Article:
This section of the CE class will focus on promoting mobile resources. Many of the resources that libraries subscribe to include access to a mobile resource, as I’m sure you’ve noticed the last few weeks. Other mobile resources are free online. How do you inform your patrons about these resources so that they can take full advantage of them? This section is broken down into the following three aspects.
1. Introduction to Marketing
2. Passive Marketing Techniques
3. Active Marketing Techniques
Introduction to Marketing
Marketing is becoming increasingly important for libraries in this day of Google and all things web-based. It's important because we want people to know that we are here and that we can help them. That's job security. It's also important because we have a responsibility to our patrons to make sure that they are not going out and buying things that we are already providing for them.
In preparing to teach this section of the class, I found myself thinking of all the things I've tried to do for marketing in the past. Then, I decided to be a good librarian and do some research. Below is the citation for a short article that explains the basics.
Cole, K., Graves, T., & Cipkowski, P. (2010). Marketing the library in a digital world. Serials Librarian, 58(1-4), 182-187. doi: 10.1080/03615261003625729
Of course, reading this article is not required for this section, so I'll be summarizing what I thought were the main points while also trying to bring this back to the topic at hand - mobile resources.
One of the first things mentioned in this article is that if you want to be successful at marketing your resources, you have to develop a plan. The suggested method involves four steps: "researching your market, performing a SWOT analysis, formulating SMART objectives, and brainstorming the plan" (Cole, et. al. p. 183).
SWOT stands for strengths, weaknesses, opportunities and threats. What makes your mobile resources worth using for patrons? What are some weaknesses with regards to your mobile resources (are they only available for certain devices? Do you have to keep track of serial numbers?) . Where are your opportunities for marketing these resources? What are the threats that you have to overcome (such as bias in resources, data collection)? You can see some examples of threats in the discussion board thread "Conflict of Interest."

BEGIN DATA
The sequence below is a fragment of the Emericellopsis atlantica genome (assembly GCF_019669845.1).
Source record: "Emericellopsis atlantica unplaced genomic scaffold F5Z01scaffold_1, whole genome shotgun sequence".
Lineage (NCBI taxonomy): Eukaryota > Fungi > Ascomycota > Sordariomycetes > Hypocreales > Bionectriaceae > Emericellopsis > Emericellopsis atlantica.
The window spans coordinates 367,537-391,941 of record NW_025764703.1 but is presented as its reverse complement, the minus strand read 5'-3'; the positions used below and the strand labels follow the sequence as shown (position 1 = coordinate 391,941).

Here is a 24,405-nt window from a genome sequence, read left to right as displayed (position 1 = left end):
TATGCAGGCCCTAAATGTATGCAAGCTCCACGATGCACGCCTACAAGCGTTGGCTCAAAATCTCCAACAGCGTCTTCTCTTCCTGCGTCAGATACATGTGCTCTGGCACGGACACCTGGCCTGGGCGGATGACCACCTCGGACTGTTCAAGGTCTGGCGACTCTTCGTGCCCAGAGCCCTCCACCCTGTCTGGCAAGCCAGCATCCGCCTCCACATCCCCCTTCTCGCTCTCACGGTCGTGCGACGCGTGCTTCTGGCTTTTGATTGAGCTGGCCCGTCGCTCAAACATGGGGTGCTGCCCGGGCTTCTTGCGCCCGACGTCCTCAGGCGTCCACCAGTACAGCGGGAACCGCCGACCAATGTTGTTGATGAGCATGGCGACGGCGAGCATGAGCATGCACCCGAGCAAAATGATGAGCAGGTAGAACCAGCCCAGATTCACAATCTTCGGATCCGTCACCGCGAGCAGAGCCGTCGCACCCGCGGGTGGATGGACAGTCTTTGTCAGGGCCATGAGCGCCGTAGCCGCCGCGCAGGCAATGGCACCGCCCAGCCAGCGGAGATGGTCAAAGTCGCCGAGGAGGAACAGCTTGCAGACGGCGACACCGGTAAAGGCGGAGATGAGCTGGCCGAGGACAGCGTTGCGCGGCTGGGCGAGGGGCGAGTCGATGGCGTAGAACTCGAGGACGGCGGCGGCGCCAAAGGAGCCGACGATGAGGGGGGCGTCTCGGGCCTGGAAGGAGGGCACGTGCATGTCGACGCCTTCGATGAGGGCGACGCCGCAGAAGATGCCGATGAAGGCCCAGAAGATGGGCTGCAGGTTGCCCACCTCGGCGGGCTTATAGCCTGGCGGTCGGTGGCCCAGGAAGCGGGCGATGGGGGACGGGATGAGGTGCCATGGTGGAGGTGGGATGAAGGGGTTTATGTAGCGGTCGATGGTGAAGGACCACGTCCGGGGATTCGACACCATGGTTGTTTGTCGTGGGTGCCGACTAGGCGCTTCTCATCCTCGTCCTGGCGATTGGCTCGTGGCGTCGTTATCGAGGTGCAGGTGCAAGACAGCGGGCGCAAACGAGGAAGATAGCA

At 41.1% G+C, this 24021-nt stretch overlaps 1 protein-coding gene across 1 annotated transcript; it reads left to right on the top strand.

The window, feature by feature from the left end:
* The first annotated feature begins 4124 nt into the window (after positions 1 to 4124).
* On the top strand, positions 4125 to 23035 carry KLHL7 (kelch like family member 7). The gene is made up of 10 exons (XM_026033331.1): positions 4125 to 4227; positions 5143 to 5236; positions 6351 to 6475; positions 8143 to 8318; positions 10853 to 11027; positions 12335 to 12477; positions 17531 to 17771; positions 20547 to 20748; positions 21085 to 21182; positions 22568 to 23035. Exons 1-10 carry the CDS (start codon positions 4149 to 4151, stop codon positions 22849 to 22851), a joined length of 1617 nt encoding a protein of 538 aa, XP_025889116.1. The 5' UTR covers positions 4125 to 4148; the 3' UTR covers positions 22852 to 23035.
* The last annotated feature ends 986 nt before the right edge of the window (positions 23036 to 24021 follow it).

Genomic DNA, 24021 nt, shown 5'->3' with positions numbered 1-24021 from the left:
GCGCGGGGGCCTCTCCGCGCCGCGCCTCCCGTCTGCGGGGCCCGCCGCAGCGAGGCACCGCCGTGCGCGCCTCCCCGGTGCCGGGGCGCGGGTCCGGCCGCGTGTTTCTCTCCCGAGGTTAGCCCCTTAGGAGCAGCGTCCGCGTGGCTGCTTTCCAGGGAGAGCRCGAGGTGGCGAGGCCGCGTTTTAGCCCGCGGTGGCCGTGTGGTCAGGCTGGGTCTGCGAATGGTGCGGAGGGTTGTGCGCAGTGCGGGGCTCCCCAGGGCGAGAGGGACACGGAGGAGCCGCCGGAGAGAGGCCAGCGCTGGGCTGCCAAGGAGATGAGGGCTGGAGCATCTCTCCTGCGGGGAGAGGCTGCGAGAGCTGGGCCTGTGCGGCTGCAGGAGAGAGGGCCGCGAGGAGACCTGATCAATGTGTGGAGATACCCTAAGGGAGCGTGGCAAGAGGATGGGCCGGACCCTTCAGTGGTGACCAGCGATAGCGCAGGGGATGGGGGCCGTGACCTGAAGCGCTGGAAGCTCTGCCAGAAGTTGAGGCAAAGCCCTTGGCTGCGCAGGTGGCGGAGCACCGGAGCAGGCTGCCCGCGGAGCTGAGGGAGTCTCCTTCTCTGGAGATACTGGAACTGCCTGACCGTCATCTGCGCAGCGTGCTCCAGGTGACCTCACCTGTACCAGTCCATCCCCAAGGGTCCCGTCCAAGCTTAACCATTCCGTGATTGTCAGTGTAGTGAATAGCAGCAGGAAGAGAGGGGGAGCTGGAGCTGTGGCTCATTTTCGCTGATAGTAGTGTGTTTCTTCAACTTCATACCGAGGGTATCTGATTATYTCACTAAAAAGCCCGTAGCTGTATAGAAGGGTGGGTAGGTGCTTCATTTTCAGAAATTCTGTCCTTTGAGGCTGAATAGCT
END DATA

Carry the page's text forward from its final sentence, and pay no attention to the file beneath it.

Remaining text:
SMART stands for specific, measurable, achievable, realistic, and timed. I think the main point of having SMART goals is being sure that you know if you've achieved them. I thought it was nice to see that Cole mentions the need to make sure you keep the "why" in mind when looking at your measurements. That will help you decide what to track.
Once you get to the brainstorming session, the fun begins. Now, I don't remember where I heard this (maybe in an assessment CE?), but when you get to brainstorming, remember that there are no bad ideas. Just write down everything as it comes to mind (or is shouted out if you are brainstorming as a group). Worry about picking out the best ideas later.
This brings us to the different types of marketing: passive and active.
Passive Marketing Techniques
Passive marketing is generally an ongoing effort to promote a resource or service in a subtle manner. A great example of passive marketing is the library website. Another example would be posting flyers. These methods put information out there for your patrons and leave it to them to decide if they want to pursue more information or not. Following are some examples of ways that libraries are using passive marketing for mobile resources: Electronic resources pages that illustrate when a mobile interface or app is available, LibGuides for mobile resources and Websites for mobile resources. Keep in mind that since these are ongoing marketing campaigns, there is ongoing maintenance to be done. For example, you may need to update your webpage when a vendor changes which devices their app will work on.
Electronic Resources Pages Illustrating Mobile Apps
East Carolina University - William E. Laupus Health Sciences Library
University of Alabama-Birmingham - Lister Hill Library for the Health Sciences (See Epocrates or ERIC)
UMKC Health Sciences Library (See Clinical Pharmacology or PubMed)
Mobile Resources LibGuides
University of Iowa - Hardin Library for the Health Sciences
University of Missouri, Columbia - J. Otto Lottes Health Sciences Library
Albert Einstein Medical College - D. Samuel Gottesman Library
Mobile Resources Websites
East Carolina University - William E. Laupus Health Sciences Library
University of Virginia - Claude Moore Health Sciences Library
I don't have a pretty picture to go with this method or a story related to only mobile resources. However, I am a big fan of flyers. When I worked at Laupus Library at ECU, we had a marketing plan that involved rotating out posters and flyers every month in the Fall and Spring semesters (we would often stick to just one flyer for the whole summer). There was a two sided poster stand near the heavily used elevator on the main floor and then each of the tables in the information commons had a three sided flyer holder in the center of the table. The flyers would match the posters (with one side of the triple sided flyer holder being devoted to computer use policies). The topics for these flyers varied depending on new resources (like when we got DynaMed) or services (such as online help sheets and tutorials). Full disclaimer: Laupus does have a graphic designer who put together all the posters and flyers, but it could just as easily be done with Microsoft Word or Publisher.
In the past, posters were put up throughout the health sciences building to advertise medical history discussions or the library liaisons program, as well.
What other techniques can you think of for passive marketing? Have you tried any of the above mentioned strategies? Feel free to start a discussion about this. Some folks have already shared their mobile sites in the discussion board with the entry "Doctors Going Digital."